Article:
Santa Clara University

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The Big Q

A dialogue on the big questions college students face. Like The Big Q now on Facebook to stay updated on the latest post and winners.

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  •  Homework or Teamwork?

    Monday, Jul. 8, 2013

    The best student comment on "Homework or Teamwork" wins a $100 Amazon gift certificate. Entries must be received by midnight, Sunday, July 21th, 2013. Subscribe to the blog (by RSS or by e-mail in the right hand column) for updates.

    **DISCLAIMER: All characters and scenarios in this post are fictional.**

    Kim was a star soccer player in high school and hopes to continue playing in college. The college she will be attending has Division III women’s soccer, and the coach is anxious for Kim to join the team.

    However, her college is also very challenging academically. She’s heard from some people on the team that, especially during the season, it’s better to take easier classes so you can go to practices and games, and also get your work done without stressing. Kim doesn’t feel comfortable following this advice because she really chose her college because of its strong academic reputation. On the other hand, she doesn’t want to settle for intramural soccer, which she thinks won’t allow her to play up to her potential.

    What role should sports play in Kim’s college life?

    Useful Resources:

    A Framework for Ethical Decision-Making

    Grading College Athletes

    College Athletes: Academic Performance: Behind the Line on Grades

     

    Photo by Jeremy Wilburn available under a Creative Commons license.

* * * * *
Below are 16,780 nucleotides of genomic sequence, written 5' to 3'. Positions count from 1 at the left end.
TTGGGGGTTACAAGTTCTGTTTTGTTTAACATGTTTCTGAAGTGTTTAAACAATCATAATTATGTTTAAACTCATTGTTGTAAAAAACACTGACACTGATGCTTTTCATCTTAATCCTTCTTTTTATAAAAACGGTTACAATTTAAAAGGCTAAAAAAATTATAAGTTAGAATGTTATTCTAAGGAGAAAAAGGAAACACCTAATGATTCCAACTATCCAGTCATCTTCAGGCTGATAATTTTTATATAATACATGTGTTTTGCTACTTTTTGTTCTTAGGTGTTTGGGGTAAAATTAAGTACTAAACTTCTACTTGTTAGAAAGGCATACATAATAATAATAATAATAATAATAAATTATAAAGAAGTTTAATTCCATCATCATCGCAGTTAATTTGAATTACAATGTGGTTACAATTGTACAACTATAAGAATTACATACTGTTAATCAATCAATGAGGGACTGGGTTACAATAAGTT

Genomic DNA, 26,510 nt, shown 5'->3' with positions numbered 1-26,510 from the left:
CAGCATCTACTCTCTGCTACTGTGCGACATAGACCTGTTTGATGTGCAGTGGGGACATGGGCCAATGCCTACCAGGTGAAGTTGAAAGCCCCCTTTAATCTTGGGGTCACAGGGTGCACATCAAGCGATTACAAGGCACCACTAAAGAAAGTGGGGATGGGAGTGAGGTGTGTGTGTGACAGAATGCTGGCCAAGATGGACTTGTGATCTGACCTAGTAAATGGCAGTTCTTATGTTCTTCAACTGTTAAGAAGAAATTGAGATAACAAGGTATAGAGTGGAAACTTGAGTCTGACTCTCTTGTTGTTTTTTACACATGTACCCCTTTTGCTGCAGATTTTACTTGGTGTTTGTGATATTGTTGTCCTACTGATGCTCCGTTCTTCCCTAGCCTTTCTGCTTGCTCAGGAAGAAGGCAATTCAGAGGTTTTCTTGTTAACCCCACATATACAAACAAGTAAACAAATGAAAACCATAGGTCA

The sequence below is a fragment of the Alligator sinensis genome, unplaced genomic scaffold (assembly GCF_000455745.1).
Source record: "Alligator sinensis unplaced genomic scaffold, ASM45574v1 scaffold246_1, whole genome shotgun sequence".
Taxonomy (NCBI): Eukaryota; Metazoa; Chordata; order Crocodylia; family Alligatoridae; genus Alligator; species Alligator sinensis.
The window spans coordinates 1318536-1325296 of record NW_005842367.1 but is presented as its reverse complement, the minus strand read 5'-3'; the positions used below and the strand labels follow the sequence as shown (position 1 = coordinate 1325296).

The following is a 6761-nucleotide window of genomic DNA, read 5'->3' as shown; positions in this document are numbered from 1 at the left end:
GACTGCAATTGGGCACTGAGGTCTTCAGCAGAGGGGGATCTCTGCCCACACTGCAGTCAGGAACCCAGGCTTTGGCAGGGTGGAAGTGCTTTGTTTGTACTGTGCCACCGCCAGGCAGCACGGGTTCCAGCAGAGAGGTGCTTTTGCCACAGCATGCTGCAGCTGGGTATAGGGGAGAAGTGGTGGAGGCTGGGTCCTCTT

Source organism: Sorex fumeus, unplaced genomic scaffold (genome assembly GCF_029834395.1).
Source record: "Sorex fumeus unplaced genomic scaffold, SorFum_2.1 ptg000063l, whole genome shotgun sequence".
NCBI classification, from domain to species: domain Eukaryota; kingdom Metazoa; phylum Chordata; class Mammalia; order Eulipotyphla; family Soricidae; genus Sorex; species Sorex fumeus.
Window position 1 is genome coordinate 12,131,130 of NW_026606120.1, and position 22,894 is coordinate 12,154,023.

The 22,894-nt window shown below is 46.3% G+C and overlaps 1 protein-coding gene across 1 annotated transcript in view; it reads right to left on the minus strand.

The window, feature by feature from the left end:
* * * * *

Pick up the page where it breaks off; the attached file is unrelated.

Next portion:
•  A Recycling Dilemma

    Monday, Nov. 28, 2011
    Photo by Bill Bumgarner available under a Creative Commons Attribution-Non-Commercial License.
    Photo by Bill Bumgarner available under a Creative Commons Attribution-Non-Commercial License.

     

    The best student comment on "A Recycling Dilemma" wins a $100 Amazon gift certificate.  Entries must be received by midnight, Sunday, Dec. 11.  Finalists are selected by "likes," so click the Facebook icon above to let your friends know about The Big Q contest.  If you want to follow the comments as they come in and be informed about the winner, you can subscribe to the blog with the RSS button or by email at the bottom of the right-hand column.

    One Friday night, Steve and his housemates threw a huge party at their place for a good friend's birthday. After many hours of fun, all the guests went home, leaving bottles, cups, food wrappers, and party favors everywhere throughout the house and backyard. The next morning, when Steve came downstairs, he found that his housemates had put all the garbage into five large trash bags and were about to put them all in the dumpster. However, Steve knew a majority of the contents were recyclable, and his friends had just been too lazy to sort it.